Any fellow TTers recall reading the article years back (think in Ham Radio
Magazine?) about taking advantage of the concrete in the basement floor to
create a capacitor that provides a high frequency path to ground for
RFI/TVI suppression? Built a shack in the basement years back where I took
the suggestions of the author and placed about 50 sq. ft. of conductive
material flat on the surface of the concrete then built a floor over it
(2X4, plywood with insulation) to hold it down and ran a wide conductor to
this surface and ultimately connected to the station ground. Although I
did not do much comparison work (conventional grounding in the shack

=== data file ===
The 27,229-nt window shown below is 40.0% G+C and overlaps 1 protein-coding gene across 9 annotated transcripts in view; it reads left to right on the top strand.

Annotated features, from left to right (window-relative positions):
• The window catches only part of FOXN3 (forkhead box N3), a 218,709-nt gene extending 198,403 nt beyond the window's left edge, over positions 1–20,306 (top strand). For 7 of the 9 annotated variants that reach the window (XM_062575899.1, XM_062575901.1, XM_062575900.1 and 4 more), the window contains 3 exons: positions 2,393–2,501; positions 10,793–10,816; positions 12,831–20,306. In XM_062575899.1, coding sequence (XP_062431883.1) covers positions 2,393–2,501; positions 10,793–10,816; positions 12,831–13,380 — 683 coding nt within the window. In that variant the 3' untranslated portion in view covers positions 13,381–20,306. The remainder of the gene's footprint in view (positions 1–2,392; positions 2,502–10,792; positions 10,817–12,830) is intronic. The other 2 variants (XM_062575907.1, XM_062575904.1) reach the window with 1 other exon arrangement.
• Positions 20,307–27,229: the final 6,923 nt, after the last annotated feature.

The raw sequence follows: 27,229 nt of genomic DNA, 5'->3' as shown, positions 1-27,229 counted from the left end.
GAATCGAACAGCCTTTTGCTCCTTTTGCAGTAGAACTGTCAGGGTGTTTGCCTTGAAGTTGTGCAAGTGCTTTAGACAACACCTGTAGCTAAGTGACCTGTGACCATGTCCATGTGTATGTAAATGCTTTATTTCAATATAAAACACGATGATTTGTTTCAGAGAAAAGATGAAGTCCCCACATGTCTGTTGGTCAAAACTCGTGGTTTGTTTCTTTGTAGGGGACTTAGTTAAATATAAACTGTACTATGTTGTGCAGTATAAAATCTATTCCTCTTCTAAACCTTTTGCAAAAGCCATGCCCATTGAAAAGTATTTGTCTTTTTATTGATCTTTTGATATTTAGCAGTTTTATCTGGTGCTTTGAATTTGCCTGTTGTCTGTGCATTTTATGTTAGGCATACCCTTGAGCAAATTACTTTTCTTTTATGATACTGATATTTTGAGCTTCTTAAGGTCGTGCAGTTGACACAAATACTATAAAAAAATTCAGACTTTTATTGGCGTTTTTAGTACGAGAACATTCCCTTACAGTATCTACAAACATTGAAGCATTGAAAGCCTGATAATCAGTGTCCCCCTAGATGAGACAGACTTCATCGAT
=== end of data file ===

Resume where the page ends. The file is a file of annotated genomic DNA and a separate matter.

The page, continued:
(single point ground) vs. connection to this conductive surface under the
floor), I did experience a pretty quiet environment during multi
transmitter operation. The interstation interference was very good and now
looking to re-create this method again or read the article again to
reconfirm the value points of such an installation. The claim was that by
using the capacitor created by taking advantage of the dielectric
associated with the concrete worked to make a nice low pF value capacitor
that could shunt off high frequency energy, reducing TVI or RFI.
My guess is this article appeared in the amateur press 15 years ago.
Would appreciate any leads for this article. Thanks!